Each year International Women’s Day is celebrated on 8th March. This year’s theme is “collective individualism – how our individual actions, conversations, behaviours and mind-sets can have an impact on our larger society.”
Women are still underrepresented in STEM for a variety of complex reasons, some of which are interconnected, including unsupportive work environments and cultures, unconscious bias, conscious bullying and harassment, and a lack of support with family responsibilities. (1, 2, 3, 4). Although approximately 50% of the PhD student population in the biological and agricultural sciences is women, this figure drops dramatically at more senior levels (5, 6, 7), with additional barriers for those who do achieve academic positions, such as opportunities to engage with entrepreneurial activities (8).
Creating a sustainable inclusive environment requires significant and embedded changes (9). However, we believe that there are small things that everyone can do, which can make a big difference and help us to move towards a more diverse and inclusive culture. Here we highlight some examples of individuals and organisations making a conscious effort to help raise the profile of women plant scientists. They are doing so by creating supportive and inclusive networks, providing more diverse platforms for communication, and paying attention to women’s contributions to the research field.
Most large international scientific conferences are organised and hosted by learned societies and charitable organisations, such as ASPB, SEB, FESPB, EPSO and GARNet. They provide an important platform for communication in the form of talks and posters, as well as informal networking and socialising. Recognising the importance to academic career success and progression of these meetings, many organisations have implemented policies for session organisers that insist on speaker inclusivity. This ruling can be challenging and has been addressed in published articles on how to ensure speaker gender equality (10, 11, 12). In addition, many conferences provide side programmes to help assist networking and even, as with the ASPB for example, feature special events for women, early career stage scientists and minority delegates.
Connected to conferences, another important communication platform, namely the internationally recognised peer-reviewed journal, is crucial for career recognition and advancement. Many learned societies generate large profits from their journals and use this money to organise and subsidise their scientific meetings. It’s important that these charity-associated journals feature editorial boards that are balanced and inclusive with review practices that are fair (13, 14). Transparency and inclusivity are just two of the many ethical guidelines set out by the Committee on Publication Ethics (COPE) (15). Journal board members benefit from the exposure and esteem that comes with being connected with publications associated with their research area. In the longer term this association promotes their profile and endorses their role as experts, mentors and recognised leaders in their field, all important factors for those seeking senior academic positions (16, 17).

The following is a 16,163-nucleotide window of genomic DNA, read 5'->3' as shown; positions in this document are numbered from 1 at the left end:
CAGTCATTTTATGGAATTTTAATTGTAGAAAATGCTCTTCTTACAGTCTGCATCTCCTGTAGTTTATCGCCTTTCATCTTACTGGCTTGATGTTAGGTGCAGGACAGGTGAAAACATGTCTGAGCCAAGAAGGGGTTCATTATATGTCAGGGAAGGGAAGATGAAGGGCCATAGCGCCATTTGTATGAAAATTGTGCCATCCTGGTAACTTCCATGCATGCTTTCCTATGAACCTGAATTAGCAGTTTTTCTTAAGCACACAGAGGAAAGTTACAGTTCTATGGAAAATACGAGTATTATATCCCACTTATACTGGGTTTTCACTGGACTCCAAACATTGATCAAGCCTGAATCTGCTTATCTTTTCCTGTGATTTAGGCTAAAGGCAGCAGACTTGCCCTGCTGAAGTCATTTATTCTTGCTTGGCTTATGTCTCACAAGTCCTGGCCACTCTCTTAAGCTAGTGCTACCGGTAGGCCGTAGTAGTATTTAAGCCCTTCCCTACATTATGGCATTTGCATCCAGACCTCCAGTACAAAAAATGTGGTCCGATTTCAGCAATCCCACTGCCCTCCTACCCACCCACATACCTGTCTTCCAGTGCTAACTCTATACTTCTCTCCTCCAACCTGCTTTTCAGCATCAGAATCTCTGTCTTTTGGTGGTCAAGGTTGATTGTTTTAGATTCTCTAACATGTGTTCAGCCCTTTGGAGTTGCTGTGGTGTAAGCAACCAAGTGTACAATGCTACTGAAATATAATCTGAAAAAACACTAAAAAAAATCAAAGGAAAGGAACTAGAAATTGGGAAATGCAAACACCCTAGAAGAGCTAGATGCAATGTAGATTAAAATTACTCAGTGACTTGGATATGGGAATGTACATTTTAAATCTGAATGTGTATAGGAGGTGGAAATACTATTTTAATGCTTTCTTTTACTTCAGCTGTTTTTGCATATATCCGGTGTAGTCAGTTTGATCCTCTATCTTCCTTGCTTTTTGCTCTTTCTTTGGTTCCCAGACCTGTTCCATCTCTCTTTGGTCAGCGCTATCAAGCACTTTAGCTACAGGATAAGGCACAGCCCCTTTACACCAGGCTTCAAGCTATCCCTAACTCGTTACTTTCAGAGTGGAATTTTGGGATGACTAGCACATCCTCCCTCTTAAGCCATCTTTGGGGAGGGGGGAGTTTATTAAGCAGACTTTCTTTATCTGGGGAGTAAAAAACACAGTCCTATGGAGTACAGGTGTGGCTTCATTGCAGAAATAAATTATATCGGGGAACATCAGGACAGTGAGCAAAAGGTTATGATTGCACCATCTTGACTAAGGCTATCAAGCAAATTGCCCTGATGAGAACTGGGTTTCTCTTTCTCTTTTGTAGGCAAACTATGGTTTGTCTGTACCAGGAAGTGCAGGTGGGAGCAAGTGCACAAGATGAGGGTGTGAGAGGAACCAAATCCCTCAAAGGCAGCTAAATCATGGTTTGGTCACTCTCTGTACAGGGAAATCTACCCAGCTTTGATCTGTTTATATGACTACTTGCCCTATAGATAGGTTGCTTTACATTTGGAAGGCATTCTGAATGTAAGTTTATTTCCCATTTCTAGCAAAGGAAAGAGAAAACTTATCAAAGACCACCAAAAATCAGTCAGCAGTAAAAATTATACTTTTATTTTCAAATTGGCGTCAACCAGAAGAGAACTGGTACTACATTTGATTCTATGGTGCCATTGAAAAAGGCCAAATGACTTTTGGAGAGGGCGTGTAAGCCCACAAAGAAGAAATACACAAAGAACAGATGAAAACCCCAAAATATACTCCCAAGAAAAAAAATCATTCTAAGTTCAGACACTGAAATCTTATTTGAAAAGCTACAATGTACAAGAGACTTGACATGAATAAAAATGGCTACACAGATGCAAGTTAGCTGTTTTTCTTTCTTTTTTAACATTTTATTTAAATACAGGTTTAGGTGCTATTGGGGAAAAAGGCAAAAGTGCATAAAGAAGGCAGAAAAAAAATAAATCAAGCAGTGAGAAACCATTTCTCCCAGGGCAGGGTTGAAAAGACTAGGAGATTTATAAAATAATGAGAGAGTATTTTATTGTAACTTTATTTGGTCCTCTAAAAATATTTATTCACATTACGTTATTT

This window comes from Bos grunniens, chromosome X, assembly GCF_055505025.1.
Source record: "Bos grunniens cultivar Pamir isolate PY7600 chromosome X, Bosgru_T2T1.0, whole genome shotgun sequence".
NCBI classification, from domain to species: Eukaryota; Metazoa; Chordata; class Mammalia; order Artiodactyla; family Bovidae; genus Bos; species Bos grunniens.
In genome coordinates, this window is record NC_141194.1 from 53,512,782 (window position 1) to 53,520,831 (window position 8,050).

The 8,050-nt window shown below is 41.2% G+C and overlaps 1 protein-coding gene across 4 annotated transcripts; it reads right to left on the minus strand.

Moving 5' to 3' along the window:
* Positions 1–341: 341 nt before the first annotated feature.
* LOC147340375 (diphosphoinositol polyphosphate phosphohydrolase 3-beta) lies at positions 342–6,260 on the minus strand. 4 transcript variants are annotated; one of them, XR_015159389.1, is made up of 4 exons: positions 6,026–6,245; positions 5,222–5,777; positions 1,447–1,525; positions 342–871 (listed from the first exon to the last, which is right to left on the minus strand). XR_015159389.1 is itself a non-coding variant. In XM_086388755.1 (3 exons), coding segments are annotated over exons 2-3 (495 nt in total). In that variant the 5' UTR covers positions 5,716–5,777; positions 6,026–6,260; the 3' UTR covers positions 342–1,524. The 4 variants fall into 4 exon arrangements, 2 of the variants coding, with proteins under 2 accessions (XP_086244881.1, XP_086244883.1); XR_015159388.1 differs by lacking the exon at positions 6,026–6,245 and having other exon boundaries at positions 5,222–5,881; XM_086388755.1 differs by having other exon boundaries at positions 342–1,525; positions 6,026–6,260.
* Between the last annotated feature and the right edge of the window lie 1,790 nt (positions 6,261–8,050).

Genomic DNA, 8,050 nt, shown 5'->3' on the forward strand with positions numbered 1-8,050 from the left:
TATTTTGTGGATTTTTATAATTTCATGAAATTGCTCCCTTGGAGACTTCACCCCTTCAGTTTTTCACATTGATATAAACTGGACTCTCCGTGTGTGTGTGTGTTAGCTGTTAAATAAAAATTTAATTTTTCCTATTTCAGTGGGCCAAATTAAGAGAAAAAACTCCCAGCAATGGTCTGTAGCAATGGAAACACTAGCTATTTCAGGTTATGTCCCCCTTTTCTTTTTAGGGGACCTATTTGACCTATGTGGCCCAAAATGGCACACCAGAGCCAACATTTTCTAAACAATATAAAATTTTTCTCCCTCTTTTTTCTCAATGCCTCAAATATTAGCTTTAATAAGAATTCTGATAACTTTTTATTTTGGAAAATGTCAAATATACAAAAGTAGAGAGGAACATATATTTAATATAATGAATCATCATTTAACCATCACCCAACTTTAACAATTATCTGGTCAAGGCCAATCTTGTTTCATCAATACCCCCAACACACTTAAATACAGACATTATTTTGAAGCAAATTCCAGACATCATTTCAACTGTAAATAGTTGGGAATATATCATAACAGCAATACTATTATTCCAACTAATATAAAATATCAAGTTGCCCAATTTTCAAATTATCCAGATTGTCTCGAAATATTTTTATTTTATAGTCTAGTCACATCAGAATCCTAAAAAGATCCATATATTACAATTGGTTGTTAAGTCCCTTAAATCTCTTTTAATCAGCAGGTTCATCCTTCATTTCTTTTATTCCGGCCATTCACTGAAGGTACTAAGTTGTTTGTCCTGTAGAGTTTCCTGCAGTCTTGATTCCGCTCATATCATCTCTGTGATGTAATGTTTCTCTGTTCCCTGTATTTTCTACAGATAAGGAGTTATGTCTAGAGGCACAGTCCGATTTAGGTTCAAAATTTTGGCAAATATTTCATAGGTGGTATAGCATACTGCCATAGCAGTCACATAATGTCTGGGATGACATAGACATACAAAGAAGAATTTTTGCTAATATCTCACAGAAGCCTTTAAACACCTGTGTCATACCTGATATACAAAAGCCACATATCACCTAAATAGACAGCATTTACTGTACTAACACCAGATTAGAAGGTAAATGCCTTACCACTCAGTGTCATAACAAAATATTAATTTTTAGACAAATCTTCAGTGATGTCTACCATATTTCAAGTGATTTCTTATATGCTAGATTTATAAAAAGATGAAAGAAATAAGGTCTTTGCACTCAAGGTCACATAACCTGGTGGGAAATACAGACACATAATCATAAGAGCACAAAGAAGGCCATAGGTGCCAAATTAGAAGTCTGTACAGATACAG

Increasing the visibility of women in science helps to establish their expert status in their research community (18) and to others who might seek an expert opinion, such as the media (19). There are a number of initiatives highlighting the work of women in STEM. These include Soapbox Science, the Australian STEM women database, or the ‘Request a Woman Scientist’ database run by 500 Women Scientists (20).
You don’t need to be a big organisation to help raise the profiles of female scientists. From 2017 to 2018, Josie Maidment (@JosieMaidment) ran the @365womeinSTEM Twitter campaign, in which she highlighted one women in STEM per day over the course of a year. Megan Lynch (@may_gun) curates a database of women with expertise in fruit (for example plant breeding, molecular biology or research horticulture). Twitter campaigns like #WomeninSTEM or #AmplifyWomenScientists help to increase the reach and visibility of women’s voices on social media, as users give a ‘shout-out’ to those who they think others should follow.
We invite you to reflect, review and take action to make a difference. Even if you think that you can do very little to change the situation for yourself or for women in your network, just keep in mind, every little helps…
Anne Osterrieder is a Public Engagement Coordinator at the Centre for Tropical Medicine and Global Health, University of Oxford, and is the Chief Editor of Botany One. Formerly a Senior Lecturer in Biology and Science Communication and researcher in plant sciences at Oxford Brookes University, Anne was also an active member of the Society for Experimental Biology for many years, and in 2012 was awarded the prestigious President’s Medal for Education. Renowned for her colourful innovation and creativity in science communication and teaching, Anne’s words and creations can be found on her blog, http://www.plantcellbiology.com/
Sarah Blackford is a PhD Career Consultant with over 20 years’ experience specialising in supporting the professional and personal career development of bioscience PhD students and researchers. Formerly Head of Education and Public Affairs at the Society for Experimental Biology and Assistant Editor at the Journal of Experimental Botany, Sarah now works as a freelance career consultant delivering workshops and 1-2-1 career guidance at universities and research institutes across Europe. She is an honorary teaching fellow at Lancaster University and Senior Fellow of the Higher Education Academy. www.biosciencecareers.org